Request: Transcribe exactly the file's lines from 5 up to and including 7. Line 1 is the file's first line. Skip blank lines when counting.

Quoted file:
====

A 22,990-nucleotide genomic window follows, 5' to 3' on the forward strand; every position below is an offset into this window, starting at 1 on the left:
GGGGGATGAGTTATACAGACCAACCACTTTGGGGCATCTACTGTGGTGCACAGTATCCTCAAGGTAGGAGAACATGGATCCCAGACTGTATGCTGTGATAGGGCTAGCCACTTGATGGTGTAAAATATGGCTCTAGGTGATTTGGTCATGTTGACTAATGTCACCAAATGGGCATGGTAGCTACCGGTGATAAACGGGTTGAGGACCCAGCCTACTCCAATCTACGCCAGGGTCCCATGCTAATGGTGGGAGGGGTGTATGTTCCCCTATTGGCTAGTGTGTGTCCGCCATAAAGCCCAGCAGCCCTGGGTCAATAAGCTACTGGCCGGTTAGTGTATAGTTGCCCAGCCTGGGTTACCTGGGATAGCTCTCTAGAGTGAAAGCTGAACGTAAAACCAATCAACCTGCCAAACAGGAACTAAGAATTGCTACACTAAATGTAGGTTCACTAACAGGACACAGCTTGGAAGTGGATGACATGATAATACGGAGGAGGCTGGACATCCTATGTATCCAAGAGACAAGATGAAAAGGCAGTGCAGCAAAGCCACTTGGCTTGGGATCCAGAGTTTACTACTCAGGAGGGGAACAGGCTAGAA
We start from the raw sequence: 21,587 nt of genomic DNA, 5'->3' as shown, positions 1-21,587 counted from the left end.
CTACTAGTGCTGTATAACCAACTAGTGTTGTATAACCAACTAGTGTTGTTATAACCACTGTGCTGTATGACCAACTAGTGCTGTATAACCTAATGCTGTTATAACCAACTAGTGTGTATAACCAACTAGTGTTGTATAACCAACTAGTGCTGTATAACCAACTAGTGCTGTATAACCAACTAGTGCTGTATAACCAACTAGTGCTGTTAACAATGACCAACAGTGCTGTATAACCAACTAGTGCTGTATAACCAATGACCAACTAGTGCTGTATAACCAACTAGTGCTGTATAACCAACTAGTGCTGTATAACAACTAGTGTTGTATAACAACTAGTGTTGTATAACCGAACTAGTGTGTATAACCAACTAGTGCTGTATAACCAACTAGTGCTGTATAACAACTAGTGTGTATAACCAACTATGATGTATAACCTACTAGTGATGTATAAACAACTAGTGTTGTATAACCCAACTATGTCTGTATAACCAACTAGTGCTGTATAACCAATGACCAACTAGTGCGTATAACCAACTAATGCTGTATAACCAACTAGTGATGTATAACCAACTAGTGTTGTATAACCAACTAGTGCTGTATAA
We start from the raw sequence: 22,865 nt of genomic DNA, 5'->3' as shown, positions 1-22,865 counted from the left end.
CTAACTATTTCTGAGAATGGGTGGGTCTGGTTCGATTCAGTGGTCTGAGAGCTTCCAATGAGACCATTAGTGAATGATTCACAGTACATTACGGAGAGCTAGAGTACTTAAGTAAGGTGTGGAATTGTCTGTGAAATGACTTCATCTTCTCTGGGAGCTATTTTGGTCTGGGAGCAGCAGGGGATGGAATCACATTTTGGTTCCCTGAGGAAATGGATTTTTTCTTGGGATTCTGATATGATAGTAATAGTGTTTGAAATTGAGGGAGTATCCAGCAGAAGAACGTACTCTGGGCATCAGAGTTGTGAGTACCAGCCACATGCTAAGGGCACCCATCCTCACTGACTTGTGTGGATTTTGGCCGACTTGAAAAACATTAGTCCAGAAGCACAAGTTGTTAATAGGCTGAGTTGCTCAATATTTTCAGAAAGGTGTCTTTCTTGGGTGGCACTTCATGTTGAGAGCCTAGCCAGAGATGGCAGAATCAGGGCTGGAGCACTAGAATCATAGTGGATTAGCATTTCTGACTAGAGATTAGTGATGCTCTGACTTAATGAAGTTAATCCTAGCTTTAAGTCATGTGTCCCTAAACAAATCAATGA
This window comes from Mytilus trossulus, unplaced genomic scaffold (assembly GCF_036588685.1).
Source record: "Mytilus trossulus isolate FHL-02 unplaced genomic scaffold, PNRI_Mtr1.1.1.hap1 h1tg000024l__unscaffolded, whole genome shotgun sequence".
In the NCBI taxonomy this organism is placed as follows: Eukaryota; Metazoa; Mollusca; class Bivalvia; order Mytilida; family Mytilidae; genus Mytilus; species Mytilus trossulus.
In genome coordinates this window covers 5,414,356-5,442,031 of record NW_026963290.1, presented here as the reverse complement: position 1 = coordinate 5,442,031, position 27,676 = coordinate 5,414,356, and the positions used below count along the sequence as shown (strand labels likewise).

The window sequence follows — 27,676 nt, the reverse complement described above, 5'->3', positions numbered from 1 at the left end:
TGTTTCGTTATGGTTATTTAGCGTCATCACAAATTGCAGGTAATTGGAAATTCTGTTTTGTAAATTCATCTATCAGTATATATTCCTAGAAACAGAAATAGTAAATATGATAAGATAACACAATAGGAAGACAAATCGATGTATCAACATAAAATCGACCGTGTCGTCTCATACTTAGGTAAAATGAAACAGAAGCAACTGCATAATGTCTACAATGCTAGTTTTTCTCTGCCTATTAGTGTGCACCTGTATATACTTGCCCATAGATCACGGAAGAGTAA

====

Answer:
We start from the raw sequence: 22,865 nt of genomic DNA, 5'->3' as shown, positions 1-22,865 counted from the left end.
CTAACTATTTCTGAGAATGGGTGGGTCTGGTTCGATTCAGTGGTCTGAGAGCTTCCAATGAGACCATTAGTGAATGATTCACAGTACATTACGGAGAGCTAGAGTACTTAAGTAAGGTGTGGAATTGTCTGTGAAATGACTTCATCTTCTCTGGGAGCTATTTTGGTCTGGGAGCAGCAGGGGATGGAATCACATTTTGGTTCCCTGAGGAAATGGATTTTTTCTTGGGATTCTGATATGATAGTAATAGTGTTTGAAATTGAGGGAGTATCCAGCAGAAGAACGTACTCTGGGCATCAGAGTTGTGAGTACCAGCCACATGCTAAGGGCACCCATCCTCACTGACTTGTGTGGATTTTGGCCGACTTGAAAAACATTAGTCCAGAAGCACAAGTTGTTAATAGGCTGAGTTGCTCAATATTTTCAGAAAGGTGTCTTTCTTGGGTGGCACTTCATGTTGAGAGCCTAGCCAGAGATGGCAGAATCAGGGCTGGAGCACTAGAATCATAGTGGATTAGCATTTCTGACTAGAGATTAGTGATGCTCTGACTTAATGAAGTTAATCCTAGCTTTAAGTCATGTGTCCCTAAACAAATCAATGA
This window comes from Mytilus trossulus, unplaced genomic scaffold (assembly GCF_036588685.1).